Arid regions of the U.S. Southwest have, for centuries, been sustained by communal irrigation systems, known as acequias, reports Nature World News. The systems, which supported the regions for over four centuries, are now declining, says Dartmouth’s Michael Cox, an assistant professor of environmental studies.
Cox examined the acequias of the Taos Valley in northern New Mexico and found that dwindling snowmelt runoff as well as socioeconomic factors are causing the decline. “While some of these changes can be attributed to declines in water availability, much of the change results from social drivers, including demographic changes, regional-to-global market forces and public policies,” says Cox. “It thus seems quite unlikely that the acequias in Taos will return to their historical situation, meaning the acequia farmers must adapt to the current conditions.”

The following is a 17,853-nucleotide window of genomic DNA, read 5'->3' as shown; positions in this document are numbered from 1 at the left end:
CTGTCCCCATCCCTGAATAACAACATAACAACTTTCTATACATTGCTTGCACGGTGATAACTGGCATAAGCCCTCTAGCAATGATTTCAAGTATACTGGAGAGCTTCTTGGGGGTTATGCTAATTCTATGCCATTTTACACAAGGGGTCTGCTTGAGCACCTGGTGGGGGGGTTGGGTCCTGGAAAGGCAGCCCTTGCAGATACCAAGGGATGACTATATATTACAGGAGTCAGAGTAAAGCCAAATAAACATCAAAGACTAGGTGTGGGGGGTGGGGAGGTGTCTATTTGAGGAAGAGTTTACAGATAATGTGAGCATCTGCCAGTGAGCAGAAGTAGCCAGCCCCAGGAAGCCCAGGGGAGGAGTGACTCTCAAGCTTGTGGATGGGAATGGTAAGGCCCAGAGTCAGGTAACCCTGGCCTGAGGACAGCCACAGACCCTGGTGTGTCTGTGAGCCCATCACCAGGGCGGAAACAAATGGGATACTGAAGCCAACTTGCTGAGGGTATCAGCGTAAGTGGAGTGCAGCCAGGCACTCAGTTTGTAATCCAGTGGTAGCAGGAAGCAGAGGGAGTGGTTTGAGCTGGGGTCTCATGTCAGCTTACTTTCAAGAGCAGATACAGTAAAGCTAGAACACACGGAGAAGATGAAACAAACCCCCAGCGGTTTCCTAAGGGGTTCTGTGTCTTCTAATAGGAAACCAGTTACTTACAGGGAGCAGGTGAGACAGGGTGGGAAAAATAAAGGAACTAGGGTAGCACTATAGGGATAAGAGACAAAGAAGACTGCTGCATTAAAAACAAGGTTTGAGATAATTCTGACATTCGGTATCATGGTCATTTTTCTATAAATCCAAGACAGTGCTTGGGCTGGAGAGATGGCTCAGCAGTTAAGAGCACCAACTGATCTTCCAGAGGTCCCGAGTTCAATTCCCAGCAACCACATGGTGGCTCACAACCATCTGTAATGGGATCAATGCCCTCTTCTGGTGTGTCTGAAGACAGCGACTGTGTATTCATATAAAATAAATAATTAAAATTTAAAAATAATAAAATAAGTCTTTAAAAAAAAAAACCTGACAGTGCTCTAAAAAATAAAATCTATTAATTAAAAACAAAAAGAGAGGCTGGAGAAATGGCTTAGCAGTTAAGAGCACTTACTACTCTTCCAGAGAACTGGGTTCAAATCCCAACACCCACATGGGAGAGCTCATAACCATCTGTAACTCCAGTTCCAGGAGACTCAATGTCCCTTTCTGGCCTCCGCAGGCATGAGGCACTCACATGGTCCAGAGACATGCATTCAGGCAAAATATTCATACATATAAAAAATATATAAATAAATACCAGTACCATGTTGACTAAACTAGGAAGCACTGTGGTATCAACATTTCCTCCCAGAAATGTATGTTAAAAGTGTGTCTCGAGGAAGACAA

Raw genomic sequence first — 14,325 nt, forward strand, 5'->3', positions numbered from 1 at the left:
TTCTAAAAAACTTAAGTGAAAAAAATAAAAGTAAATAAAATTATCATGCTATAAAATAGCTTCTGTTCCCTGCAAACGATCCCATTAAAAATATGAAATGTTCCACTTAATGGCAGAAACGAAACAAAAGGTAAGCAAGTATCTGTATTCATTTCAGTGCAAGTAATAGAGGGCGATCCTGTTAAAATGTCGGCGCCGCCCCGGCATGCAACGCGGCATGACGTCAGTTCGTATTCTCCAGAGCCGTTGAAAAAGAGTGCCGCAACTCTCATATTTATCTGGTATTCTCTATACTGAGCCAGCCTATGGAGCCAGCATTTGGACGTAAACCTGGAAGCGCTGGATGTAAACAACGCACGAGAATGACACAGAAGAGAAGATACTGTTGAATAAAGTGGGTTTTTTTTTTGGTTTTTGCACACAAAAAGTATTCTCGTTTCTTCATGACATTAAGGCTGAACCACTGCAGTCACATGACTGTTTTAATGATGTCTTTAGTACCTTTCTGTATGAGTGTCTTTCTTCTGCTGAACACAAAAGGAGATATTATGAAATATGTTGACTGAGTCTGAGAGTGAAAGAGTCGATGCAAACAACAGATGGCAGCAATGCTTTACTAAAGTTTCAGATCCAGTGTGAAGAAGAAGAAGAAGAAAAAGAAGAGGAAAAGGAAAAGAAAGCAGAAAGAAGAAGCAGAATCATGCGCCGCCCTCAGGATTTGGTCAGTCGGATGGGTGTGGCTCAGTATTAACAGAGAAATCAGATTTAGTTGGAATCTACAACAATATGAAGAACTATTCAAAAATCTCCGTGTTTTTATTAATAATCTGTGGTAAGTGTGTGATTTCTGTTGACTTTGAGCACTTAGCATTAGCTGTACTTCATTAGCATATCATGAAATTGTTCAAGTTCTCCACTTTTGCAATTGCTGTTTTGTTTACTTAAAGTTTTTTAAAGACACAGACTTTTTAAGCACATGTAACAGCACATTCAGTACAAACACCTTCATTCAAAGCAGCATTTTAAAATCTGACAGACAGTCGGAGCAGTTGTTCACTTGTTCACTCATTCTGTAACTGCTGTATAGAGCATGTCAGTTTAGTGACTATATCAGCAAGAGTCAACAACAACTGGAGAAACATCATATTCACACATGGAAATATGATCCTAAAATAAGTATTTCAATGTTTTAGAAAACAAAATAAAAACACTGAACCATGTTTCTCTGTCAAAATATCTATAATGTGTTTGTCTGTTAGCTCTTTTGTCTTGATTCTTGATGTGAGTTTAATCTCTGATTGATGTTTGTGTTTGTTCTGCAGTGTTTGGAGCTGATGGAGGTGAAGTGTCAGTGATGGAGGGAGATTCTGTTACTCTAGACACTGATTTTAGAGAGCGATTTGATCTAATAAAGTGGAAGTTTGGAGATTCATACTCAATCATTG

Cox’s study appears in the journal Global Environmental Change, the article notes.
Read the full story, published 2/13/14 by Nature World News.